One of these people, Lami*, is now 29 years old, and for the past four years, she’s been living in the New Kuchingoro Internally Displaced Person (IDP) settlement in Abuja, Nigeria. Her village, Gwoshi, was under attack by the insurgents in the northeast. For them it’d been a matter of time, as all of the surrounding villages had been raided and attacked. Gwoshi was expected to fall soon. Then, in June 2014, when Lami was 24 years old, it happened: The village was attacked.
Lami, together with others, had escaped, and run toward the mountains, eventually entering Cameroon. She was with her youngest son, at the time a baby — her eldest was 4 years old — and they were with some family members, who scattered too. Scattered, but not before seeing how the attackers took her husband, beat him blind, fitted a tire around him and set him on fire.
… The insurgents reached them by dawn, their dogs leading them to where the women were hiding and forcing them out.
Clutching her baby to her breast, she ran as far and as fast as she could. She found refuge in a cave where others were already in hiding. But the insurgents reached them by dawn, their dogs leading them to where the women were hiding and forcing them out. All the women were taken to their camp in Sambisa Forest. While in captivity, they were all asked to convert to Islam. Those who refused were tagged as slaves and kept in a separate enclosure.
They were taken to the “reserve,” an area where the captive women were enclosed. Here they would wait until they agreed to convert in order to become a Boko Haram wife. Next to them were the actual wives. They had the most freedom: They could eat without restraints, sit, delegate jobs to others — mainly the ones tagged as slaves — and sleep in abandoned cars that were their homes.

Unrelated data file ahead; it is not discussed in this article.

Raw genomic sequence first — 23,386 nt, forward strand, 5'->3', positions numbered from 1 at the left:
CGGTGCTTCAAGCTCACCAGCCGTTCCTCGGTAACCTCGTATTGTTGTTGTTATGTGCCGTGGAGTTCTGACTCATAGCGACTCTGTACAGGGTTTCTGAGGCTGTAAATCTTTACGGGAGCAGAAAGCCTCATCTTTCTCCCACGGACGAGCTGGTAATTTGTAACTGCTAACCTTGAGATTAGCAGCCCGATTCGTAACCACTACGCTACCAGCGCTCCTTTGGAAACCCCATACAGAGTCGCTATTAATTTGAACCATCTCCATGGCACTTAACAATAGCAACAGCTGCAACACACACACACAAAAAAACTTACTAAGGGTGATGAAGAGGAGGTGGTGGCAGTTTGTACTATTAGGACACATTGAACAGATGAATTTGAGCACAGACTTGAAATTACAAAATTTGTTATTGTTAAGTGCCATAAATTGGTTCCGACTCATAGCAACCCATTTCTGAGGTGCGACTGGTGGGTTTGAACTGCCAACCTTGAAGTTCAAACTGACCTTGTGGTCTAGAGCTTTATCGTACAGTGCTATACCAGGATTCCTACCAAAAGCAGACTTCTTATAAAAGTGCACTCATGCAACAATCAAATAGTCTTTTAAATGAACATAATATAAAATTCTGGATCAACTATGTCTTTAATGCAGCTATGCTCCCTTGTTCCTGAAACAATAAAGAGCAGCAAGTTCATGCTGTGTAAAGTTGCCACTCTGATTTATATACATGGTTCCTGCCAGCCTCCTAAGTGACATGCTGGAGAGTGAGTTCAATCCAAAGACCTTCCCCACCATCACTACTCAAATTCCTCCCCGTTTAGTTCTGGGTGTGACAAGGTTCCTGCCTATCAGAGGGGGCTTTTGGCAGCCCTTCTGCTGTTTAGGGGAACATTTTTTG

The women in the reserve would sleep on the floor, within a fenced area, and would be fed once a day, with whatever food was available at the time. Upon arrival at the camp, Lami’s child was taken from her and moved to the area where children stayed. A few months passed before she was told where the children were.
Finally, after almost eight months of captivity, the camp leaders rounded up the women who were soon to convert and become Boko Haram wives. The women were given 10,000 nairas, at the time about $500, and were told that in the morning they were to convert and marry. That night, Lami saw an opportunity: By chance the padlock hadn’t locked completely, and among the confusion of their marriage-to-be, she had a small window to escape.
In the middle of the night, she carefully opened the padlock and left the enclosure, heading over to where the children were. When she found her son lying there on the floor, she put her hand to his mouth and woke him, lifted him up and ran as fast as she could, without looking back. Lami didn’t want to get caught midway, and she was ready to die before being captured again, for the simple reason that she was not willing to convert no matter what she was told.
After endless hours, she reached a small town, and the villagers helped her to leave right away for fear of reprisal by Boko Haram. She arrived in Mubi, part of the state of Adamawa, and found some of her family. Her eldest son was there, and so Lami and both of her children finally left together after she’d given money to her family members to help her. With the money she had left and the help of a good Samaritan lady who realized her condition and paid for her and her boys, she got tickets to the capital city of Abuja.
She was safe. But she was also lost and hungry, with two kids who felt the same, and her clothes were torn apart. At the bus station, she found the name of the area where the IDP from her state were staying, but she again had no money to reach it. A small girl selling peanuts saw her and asked what she needed. The little girl, who must not have been even 10 years old, felt so much sadness and pity that she was moved to give Lami the little money she had, about 500 naira, or $2.50, and she blessed her, wishing her to be protected in the name of Allah the great.
“Those animals do not act in our faith; they act from hatred,” she told Lami.
So it was that Lami finally reached the New Kuchingoro IDP settlement in Nigeria’s capital, where she still lives after four years — she and her two sons in a one-room tent right next to a small generator that powers the water pump for the camp. With memories that she wished she never had. But at least she’s safe.
* Lami’s last name is not given in order to protect her identity.
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